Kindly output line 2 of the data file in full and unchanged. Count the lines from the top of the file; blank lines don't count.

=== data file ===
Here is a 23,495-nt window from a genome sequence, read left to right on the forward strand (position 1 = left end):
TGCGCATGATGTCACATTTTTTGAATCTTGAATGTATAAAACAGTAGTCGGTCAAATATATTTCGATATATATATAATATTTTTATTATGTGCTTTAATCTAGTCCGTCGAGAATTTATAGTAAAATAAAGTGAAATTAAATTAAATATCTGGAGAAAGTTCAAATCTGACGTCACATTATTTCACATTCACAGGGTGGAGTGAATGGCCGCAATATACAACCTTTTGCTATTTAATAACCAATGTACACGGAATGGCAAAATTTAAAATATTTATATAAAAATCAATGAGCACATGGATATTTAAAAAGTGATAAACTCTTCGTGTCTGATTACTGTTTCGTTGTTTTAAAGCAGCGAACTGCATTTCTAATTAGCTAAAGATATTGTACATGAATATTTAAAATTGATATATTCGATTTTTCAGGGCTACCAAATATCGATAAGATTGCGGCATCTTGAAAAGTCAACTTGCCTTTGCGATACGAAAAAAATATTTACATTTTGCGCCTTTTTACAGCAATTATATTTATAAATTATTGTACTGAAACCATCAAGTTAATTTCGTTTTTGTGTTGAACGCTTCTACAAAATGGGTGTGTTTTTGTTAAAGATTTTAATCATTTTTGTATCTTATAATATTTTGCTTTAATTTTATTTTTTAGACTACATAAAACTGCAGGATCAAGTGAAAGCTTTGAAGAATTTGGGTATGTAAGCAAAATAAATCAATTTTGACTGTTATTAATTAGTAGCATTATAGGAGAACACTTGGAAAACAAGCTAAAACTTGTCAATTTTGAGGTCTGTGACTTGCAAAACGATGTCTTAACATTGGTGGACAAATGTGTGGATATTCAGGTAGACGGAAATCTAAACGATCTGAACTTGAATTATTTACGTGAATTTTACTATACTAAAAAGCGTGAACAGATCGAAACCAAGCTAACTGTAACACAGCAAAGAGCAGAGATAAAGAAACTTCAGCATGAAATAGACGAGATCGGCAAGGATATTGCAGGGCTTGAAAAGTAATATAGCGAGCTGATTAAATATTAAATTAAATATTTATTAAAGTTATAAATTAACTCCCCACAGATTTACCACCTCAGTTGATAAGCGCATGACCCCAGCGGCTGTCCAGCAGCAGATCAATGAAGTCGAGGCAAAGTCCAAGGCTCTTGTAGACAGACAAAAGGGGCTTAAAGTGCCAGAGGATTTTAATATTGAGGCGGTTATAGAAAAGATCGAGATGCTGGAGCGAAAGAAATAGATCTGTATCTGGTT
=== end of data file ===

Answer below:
TGCGCATGATGTCACATTTTTTGAATCTTGAATGTATAAAACAGTAGTCGGTCAAATATATTTCGATATATATATAATATTTTTATTATGTGCTTTAATCTAGTCCGTCGAGAATTTATAGTAAAATAAAGTGAAATTAAATTAAATATCTGGAGAAAGTTCAAATCTGACGTCACATTATTTCACATTCACAGGGTGGAGTGAATGGCCGCAATATACAACCTTTTGCTATTTAATAACCAATGTACACGGAATGGCAAAATTTAAAATATTTATATAAAAATCAATGAGCACATGGATATTTAAAAAGTGATAAACTCTTCGTGTCTGATTACTGTTTCGTTGTTTTAAAGCAGCGAACTGCATTTCTAATTAGCTAAAGATATTGTACATGAATATTTAAAATTGATATATTCGATTTTTCAGGGCTACCAAATATCGATAAGATTGCGGCATCTTGAAAAGTCAACTTGCCTTTGCGATACGAAAAAAATATTTACATTTTGCGCCTTTTTACAGCAATTATATTTATAAATTATTGTACTGAAACCATCAAGTTAATTTCGTTTTTGTGTTGAACGCTTCTACAAAATGGGTGTGTTTTTGTTAAAGATTTTAATCATTTTTGTATCTTATAATATTTTGCTTTAATTTTATTTTTTAGACTACATAAAACTGCAGGATCAAGTGAAAGCTTTGAAGAATTTGGGTATGTAAGCAAAATAAATCAATTTTGACTGTTATTAATTAGTAGCATTATAGGAGAACACTTGGAAAACAAGCTAAAACTTGTCAATTTTGAGGTCTGTGACTTGCAAAACGATGTCTTAACATTGGTGGACAAATGTGTGGATATTCAGGTAGACGGAAATCTAAACGATCTGAACTTGAATTATTTACGTGAATTTTACTATACTAAAAAGCGTGAACAGATCGAAACCAAGCTAACTGTAACACAGCAAAGAGCAGAGATAAAGAAACTTCAGCATGAAATAGACGAGATCGGCAAGGATATTGCAGGGCTTGAAAAGTAATATAGCGAGCTGATTAAATATTAAATTAAATATTTATTAAAGTTATAAATTAACTCCCCACAGATTTACCACCTCAGTTGATAAGCGCATGACCCCAGCGGCTGTCCAGCAGCAGATCAATGAAGTCGAGGCAAAGTCCAAGGCTCTTGTAGACAGACAAAAGGGGCTTAAAGTGCCAGAGGATTTTAATATTGAGGCGGTTATAGAAAAGATCGAGATGCTGGAGCGAAAGAAATAGATCTGTATCTGGTT